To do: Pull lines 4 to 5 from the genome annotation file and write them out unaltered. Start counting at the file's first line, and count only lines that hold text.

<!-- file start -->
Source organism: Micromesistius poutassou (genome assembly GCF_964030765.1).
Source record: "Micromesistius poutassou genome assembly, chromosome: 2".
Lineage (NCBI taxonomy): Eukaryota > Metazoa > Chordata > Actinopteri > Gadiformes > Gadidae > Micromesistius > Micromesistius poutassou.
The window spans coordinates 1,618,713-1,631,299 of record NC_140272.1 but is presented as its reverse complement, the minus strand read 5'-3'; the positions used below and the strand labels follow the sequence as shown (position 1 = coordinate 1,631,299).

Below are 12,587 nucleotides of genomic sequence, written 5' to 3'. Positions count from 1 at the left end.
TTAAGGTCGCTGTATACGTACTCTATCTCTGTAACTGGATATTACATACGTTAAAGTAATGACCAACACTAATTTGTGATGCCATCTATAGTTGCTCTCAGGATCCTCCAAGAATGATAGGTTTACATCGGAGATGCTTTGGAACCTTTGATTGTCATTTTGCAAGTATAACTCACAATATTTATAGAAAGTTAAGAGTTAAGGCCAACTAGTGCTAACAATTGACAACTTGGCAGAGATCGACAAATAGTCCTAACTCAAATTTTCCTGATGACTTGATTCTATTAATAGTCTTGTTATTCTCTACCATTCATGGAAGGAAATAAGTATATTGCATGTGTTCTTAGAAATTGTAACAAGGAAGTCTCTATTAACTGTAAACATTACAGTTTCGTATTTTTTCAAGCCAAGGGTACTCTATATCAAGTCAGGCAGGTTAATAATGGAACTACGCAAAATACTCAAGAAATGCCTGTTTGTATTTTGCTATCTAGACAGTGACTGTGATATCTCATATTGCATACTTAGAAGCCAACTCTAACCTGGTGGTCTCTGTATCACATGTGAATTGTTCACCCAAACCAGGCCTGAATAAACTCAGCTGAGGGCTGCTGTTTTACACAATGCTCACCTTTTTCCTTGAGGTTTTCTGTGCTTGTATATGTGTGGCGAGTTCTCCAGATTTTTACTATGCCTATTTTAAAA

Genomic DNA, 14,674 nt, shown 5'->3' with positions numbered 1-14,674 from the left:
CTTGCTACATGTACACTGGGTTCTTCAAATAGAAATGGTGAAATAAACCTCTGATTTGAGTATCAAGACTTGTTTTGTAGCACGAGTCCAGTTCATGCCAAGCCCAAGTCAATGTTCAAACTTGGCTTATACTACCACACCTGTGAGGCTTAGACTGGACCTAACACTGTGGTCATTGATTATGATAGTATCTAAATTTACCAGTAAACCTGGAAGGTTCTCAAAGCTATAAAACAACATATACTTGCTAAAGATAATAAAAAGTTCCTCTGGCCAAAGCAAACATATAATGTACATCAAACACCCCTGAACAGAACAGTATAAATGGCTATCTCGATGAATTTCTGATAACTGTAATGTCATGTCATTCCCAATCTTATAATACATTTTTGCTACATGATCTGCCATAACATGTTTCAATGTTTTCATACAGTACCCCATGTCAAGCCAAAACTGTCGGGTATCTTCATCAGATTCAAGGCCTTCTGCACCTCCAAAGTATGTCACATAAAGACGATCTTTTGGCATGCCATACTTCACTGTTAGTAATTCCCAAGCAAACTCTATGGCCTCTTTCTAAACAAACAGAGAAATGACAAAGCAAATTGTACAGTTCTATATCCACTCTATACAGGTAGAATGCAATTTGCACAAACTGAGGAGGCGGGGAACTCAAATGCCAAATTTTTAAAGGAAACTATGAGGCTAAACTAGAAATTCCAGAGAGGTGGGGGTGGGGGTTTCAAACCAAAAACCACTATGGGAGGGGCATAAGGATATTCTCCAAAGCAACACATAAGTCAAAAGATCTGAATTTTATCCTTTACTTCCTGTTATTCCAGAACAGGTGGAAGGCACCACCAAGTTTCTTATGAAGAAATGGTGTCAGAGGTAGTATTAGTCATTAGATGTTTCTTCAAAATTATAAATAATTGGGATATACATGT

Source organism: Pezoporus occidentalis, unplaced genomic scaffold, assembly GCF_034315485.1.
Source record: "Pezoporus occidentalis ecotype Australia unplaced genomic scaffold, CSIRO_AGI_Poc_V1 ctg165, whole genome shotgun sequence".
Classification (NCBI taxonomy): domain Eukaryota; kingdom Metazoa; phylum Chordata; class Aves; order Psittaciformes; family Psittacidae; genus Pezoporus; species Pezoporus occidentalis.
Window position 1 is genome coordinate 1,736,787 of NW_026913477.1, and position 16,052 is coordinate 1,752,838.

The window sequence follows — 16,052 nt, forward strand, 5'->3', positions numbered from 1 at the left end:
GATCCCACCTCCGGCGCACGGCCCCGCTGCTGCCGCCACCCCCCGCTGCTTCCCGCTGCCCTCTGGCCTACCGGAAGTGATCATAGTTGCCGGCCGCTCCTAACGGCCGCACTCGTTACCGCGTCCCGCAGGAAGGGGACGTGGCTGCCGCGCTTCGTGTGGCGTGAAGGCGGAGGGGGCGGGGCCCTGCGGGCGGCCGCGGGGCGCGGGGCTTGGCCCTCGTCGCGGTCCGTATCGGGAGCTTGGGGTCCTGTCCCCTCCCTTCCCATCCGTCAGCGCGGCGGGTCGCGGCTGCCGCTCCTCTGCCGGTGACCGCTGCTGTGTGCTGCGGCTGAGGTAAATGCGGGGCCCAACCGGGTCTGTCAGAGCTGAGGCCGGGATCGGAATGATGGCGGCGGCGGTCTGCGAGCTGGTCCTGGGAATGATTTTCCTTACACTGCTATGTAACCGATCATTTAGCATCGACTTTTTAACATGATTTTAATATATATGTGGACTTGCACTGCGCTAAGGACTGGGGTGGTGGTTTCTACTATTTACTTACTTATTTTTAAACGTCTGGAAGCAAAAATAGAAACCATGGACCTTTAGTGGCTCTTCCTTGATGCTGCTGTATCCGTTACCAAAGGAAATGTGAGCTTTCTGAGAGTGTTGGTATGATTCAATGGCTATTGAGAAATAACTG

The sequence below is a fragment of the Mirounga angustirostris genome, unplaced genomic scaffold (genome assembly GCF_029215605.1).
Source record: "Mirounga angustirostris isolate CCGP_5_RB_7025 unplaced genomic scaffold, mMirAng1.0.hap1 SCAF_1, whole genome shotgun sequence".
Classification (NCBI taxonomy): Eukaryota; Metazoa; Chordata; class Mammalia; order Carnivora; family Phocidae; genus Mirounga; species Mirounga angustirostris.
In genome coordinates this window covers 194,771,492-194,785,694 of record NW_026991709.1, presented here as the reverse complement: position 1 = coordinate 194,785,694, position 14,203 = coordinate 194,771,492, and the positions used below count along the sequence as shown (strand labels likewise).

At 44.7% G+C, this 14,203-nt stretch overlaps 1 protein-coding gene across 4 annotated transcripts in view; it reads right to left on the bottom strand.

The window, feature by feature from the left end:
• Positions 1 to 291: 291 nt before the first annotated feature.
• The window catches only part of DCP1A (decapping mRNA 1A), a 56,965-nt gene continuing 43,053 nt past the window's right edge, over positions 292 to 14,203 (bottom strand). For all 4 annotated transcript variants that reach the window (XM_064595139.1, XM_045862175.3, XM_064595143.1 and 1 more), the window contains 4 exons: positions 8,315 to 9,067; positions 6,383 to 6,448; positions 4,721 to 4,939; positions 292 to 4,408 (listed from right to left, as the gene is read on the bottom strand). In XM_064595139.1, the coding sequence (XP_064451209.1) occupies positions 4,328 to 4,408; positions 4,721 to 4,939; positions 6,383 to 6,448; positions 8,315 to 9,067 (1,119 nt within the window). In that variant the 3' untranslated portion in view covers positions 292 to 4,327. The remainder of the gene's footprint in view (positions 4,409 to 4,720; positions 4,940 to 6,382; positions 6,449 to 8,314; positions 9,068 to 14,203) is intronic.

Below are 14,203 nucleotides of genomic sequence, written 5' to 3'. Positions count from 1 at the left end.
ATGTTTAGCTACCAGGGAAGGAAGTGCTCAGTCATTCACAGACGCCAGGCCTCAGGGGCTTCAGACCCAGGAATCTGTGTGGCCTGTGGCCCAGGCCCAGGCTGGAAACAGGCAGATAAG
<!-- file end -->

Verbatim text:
The window spans coordinates 1,618,713-1,631,299 of record NC_140272.1 but is presented as its reverse complement, the minus strand read 5'-3'; the positions used below and the strand labels follow the sequence as shown (position 1 = coordinate 1,631,299).

Below are 12,587 nucleotides of genomic sequence, written 5' to 3'. Positions count from 1 at the left end.